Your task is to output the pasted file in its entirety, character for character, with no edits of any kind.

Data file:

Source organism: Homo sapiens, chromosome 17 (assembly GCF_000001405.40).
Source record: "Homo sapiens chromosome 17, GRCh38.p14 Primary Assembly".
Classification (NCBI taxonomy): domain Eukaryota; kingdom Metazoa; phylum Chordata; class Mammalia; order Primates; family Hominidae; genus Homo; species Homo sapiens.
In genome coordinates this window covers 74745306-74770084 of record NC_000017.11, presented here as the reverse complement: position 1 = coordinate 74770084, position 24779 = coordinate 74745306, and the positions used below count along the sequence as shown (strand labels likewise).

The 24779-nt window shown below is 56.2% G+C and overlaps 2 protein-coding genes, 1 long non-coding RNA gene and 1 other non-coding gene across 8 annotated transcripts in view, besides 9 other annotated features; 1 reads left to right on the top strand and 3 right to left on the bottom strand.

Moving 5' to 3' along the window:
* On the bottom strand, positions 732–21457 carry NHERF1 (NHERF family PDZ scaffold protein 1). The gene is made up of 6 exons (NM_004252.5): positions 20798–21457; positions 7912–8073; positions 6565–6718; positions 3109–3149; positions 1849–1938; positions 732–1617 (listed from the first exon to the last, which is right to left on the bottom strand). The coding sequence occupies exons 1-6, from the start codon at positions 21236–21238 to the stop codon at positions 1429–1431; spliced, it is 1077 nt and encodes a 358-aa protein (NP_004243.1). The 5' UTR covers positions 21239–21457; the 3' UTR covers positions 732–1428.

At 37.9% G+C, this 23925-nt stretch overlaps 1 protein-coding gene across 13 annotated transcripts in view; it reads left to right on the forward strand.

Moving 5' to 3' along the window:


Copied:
Source organism: Homo sapiens, chromosome 17 (assembly GCF_000001405.40).
Source record: "Homo sapiens chromosome 17, GRCh38.p14 Primary Assembly".
Classification (NCBI taxonomy): domain Eukaryota; kingdom Metazoa; phylum Chordata; class Mammalia; order Primates; family Hominidae; genus Homo; species Homo sapiens.
In genome coordinates this window covers 74745306-74770084 of record NC_000017.11, presented here as the reverse complement: position 1 = coordinate 74770084, position 24779 = coordinate 74745306, and the positions used below count along the sequence as shown (strand labels likewise).

The 24779-nt window shown below is 56.2% G+C and overlaps 2 protein-coding genes, 1 long non-coding RNA gene and 1 other non-coding gene across 8 annotated transcripts in view, besides 9 other annotated features; 1 reads left to right on the top strand and 3 right to left on the bottom strand.

Moving 5' to 3' along the window:
* On the bottom strand, positions 732–21457 carry NHERF1 (NHERF family PDZ scaffold protein 1). The gene is made up of 6 exons (NM_004252.5): positions 20798–21457; positions 7912–8073; positions 6565–6718; positions 3109–3149; positions 1849–1938; positions 732–1617 (listed from the first exon to the last, which is right to left on the bottom strand). The coding sequence occupies exons 1-6, from the start codon at positions 21236–21238 to the stop codon at positions 1429–1431; spliced, it is 1077 nt and encodes a 358-aa protein (NP_004243.1). The 5' UTR covers positions 21239–21457; the 3' UTR covers positions 732–1428.

At 37.9% G+C, this 23925-nt stretch overlaps 1 protein-coding gene across 13 annotated transcripts in view; it reads left to right on the forward strand.

Moving 5' to 3' along the window: